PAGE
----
Kessler starts off by looking back:

“How many of you own a power drill?” Rachel Botsman, the author of the book The Rise Of Collaborative Consumption, asked the audience at TedxSydney in 2010. Predictably, nearly everyone raised his or her hand. “That power drill will be used around 12 to 15 minutes in its entire lifetime,” Botsman continued with mock exasperation. “It’s kind of ridiculous, isn’t it? Because what you need is the hole, not the drill.”

After pausing for a moment as the audience chuckled, she provided the obvious solution.

“Why don’t you rent the drill? Or rent out your own drill to other people and make some money from it?”

The power drill became one of the touchstones of the sustainability vision of sharing:

Even companies that weren’t renting power drills proselytized the theory. “There are 80 million power drills in America that are used an average of 13 minutes,” Airbnb CEO Brian Chesky told the New York Times in a 2013 column about the sharing economy. “Does everyone really need their own drill?”

But, Kessler reports:

There was just one problem. As Adam Berk, the founder of Neighborrow, puts it: “Everything made sense except that nobody gives a shit. They go buy [a drill]. Or they just bang a screwdriver through the wall.”

Worth reading the whole thing.

In a similar vein, another Sarah (Lacy) reflected (Pando members only, now) on the failure of Homejoy and the difficulties that TaskRabbit and other home service offerings have had, and suggests that “the only Uber of anything is Uber”. Delivery companies too may have a hard time reproducing the Uber/Airbnb growth curve (right now I’m staying with my mother in the UK: supermarkets do their own deliveries and it works perfectly fine without any sprinklings of Silicon Valley magic dust). As she writes: the thing with Uber and Airbnb is that every time you want to get a ride or a place to stay, chances are it’s a different driver or a different host, so every time you use the service its ability to match you with a service provider is useful. For Homejoy, you really want the same cleaner every time, and for a supermarket delivery there’s no reason to have a different person every time either. The platform doesn’t add much value once you have found the right person.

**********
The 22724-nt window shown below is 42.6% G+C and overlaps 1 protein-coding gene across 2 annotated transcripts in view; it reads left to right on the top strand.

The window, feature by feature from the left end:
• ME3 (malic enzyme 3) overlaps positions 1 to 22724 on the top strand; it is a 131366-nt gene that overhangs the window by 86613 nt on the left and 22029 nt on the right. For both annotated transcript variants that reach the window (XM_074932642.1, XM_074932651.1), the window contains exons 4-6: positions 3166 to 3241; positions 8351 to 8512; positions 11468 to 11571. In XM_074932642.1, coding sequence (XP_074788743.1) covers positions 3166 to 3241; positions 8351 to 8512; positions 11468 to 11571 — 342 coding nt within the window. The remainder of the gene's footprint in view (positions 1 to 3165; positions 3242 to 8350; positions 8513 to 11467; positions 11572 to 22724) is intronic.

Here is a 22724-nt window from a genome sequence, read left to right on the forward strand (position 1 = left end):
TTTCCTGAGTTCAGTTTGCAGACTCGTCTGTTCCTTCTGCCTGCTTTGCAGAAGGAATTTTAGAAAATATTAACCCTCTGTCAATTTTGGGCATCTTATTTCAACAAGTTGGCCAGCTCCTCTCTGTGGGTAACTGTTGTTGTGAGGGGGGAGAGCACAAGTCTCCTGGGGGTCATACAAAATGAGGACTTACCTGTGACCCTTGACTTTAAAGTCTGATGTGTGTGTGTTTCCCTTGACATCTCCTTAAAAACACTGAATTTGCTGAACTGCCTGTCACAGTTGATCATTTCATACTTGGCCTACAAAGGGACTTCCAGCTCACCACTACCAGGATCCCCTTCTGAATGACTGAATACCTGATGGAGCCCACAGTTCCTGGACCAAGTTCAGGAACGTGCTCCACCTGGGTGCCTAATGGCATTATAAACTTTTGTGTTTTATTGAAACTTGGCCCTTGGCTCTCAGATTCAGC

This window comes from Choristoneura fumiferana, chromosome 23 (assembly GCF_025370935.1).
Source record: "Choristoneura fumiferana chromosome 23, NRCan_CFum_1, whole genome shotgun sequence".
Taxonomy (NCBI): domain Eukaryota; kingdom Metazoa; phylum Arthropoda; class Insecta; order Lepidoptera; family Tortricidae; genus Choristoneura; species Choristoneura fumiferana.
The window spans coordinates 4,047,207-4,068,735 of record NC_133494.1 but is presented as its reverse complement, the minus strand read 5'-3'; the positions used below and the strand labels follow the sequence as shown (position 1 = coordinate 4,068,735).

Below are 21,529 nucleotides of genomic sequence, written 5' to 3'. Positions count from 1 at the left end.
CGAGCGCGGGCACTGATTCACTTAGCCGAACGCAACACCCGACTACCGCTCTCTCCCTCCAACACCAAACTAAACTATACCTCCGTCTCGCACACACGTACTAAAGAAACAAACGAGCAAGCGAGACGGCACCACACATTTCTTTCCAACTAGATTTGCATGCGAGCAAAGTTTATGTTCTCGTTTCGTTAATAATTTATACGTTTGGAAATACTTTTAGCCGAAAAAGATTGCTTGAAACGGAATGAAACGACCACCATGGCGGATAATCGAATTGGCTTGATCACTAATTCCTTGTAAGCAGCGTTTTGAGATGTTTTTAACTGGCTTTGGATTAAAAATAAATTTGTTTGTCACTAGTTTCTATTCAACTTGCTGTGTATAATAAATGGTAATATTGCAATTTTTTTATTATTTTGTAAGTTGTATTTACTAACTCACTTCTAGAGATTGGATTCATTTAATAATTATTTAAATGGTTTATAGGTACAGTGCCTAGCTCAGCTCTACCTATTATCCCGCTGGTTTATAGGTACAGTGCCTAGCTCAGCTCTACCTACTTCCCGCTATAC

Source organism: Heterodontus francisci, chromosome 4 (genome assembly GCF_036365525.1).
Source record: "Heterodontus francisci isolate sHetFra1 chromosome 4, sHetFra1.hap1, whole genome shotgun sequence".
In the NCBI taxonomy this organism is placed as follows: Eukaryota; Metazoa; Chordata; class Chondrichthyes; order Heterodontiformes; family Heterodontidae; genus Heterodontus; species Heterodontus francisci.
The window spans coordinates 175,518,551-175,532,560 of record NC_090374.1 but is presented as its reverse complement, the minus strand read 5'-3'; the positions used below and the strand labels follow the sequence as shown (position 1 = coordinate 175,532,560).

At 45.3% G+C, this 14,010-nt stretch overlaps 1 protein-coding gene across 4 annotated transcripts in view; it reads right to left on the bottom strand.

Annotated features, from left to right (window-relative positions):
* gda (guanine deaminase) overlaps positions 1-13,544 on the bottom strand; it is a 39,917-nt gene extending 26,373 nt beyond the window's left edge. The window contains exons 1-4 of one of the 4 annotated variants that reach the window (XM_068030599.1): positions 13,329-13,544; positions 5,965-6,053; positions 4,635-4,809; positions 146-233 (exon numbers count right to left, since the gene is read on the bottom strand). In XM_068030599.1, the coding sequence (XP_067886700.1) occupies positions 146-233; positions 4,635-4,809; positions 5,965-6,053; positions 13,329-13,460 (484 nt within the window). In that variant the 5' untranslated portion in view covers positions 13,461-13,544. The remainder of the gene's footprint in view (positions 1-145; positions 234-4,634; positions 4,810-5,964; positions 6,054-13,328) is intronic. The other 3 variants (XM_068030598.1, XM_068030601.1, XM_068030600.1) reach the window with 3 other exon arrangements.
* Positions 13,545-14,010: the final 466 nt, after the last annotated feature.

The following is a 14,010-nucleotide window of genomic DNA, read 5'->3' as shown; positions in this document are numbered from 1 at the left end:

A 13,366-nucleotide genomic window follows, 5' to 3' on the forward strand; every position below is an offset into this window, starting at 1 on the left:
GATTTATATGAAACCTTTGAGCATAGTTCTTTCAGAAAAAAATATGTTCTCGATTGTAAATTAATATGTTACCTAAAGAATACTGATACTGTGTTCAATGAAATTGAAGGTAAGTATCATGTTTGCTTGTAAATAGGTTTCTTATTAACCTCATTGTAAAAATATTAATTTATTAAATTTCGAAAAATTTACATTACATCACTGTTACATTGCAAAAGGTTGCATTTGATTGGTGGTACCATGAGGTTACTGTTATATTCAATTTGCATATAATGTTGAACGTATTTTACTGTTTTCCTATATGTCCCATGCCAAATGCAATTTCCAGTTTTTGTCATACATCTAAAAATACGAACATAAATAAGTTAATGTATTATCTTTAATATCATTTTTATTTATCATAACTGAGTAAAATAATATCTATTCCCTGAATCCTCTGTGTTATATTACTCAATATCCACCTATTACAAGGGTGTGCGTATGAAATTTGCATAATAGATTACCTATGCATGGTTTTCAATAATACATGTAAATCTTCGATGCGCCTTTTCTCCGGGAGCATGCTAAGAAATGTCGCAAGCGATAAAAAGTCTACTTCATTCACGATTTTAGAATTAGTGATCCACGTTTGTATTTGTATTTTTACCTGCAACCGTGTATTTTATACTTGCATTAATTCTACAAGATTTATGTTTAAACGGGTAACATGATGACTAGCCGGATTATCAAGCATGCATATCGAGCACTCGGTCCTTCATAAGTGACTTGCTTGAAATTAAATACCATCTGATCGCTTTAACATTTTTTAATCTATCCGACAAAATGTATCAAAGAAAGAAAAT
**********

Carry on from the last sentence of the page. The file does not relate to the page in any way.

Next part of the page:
Which makes me think a couple of things. First, it’s always a good idea to challenge the idea of technological inevitability: sometimes technology-driven solutions work, sometimes they don’t.  For all I try to be a perennial doubter, I didn’t ask hard enough questions about the utility of the underlying sharing model: I thought there must be something there and I just didn’t get it yet.

Second, the Internet is basically a communications medium, and communications is often not the main problem to be solved. Using power drills is not mainly about communications, it turns out it is mainly about convenience:

“For a drill, which by the way now costs $30, and you can get it on Amazon Now and have this thing delivered to you in an hour if you live in New York City—for something worth $30, is it really worth your time to trek potentially 25 minutes to go get something that you spent $15 to use for the day, and then have to trek back?”

In this case, the Internet doesn’t solve the convenience problem at all. Community sharing is still a worthwhile goal, but for many aspects of community sharing, the Internet does not add a lot.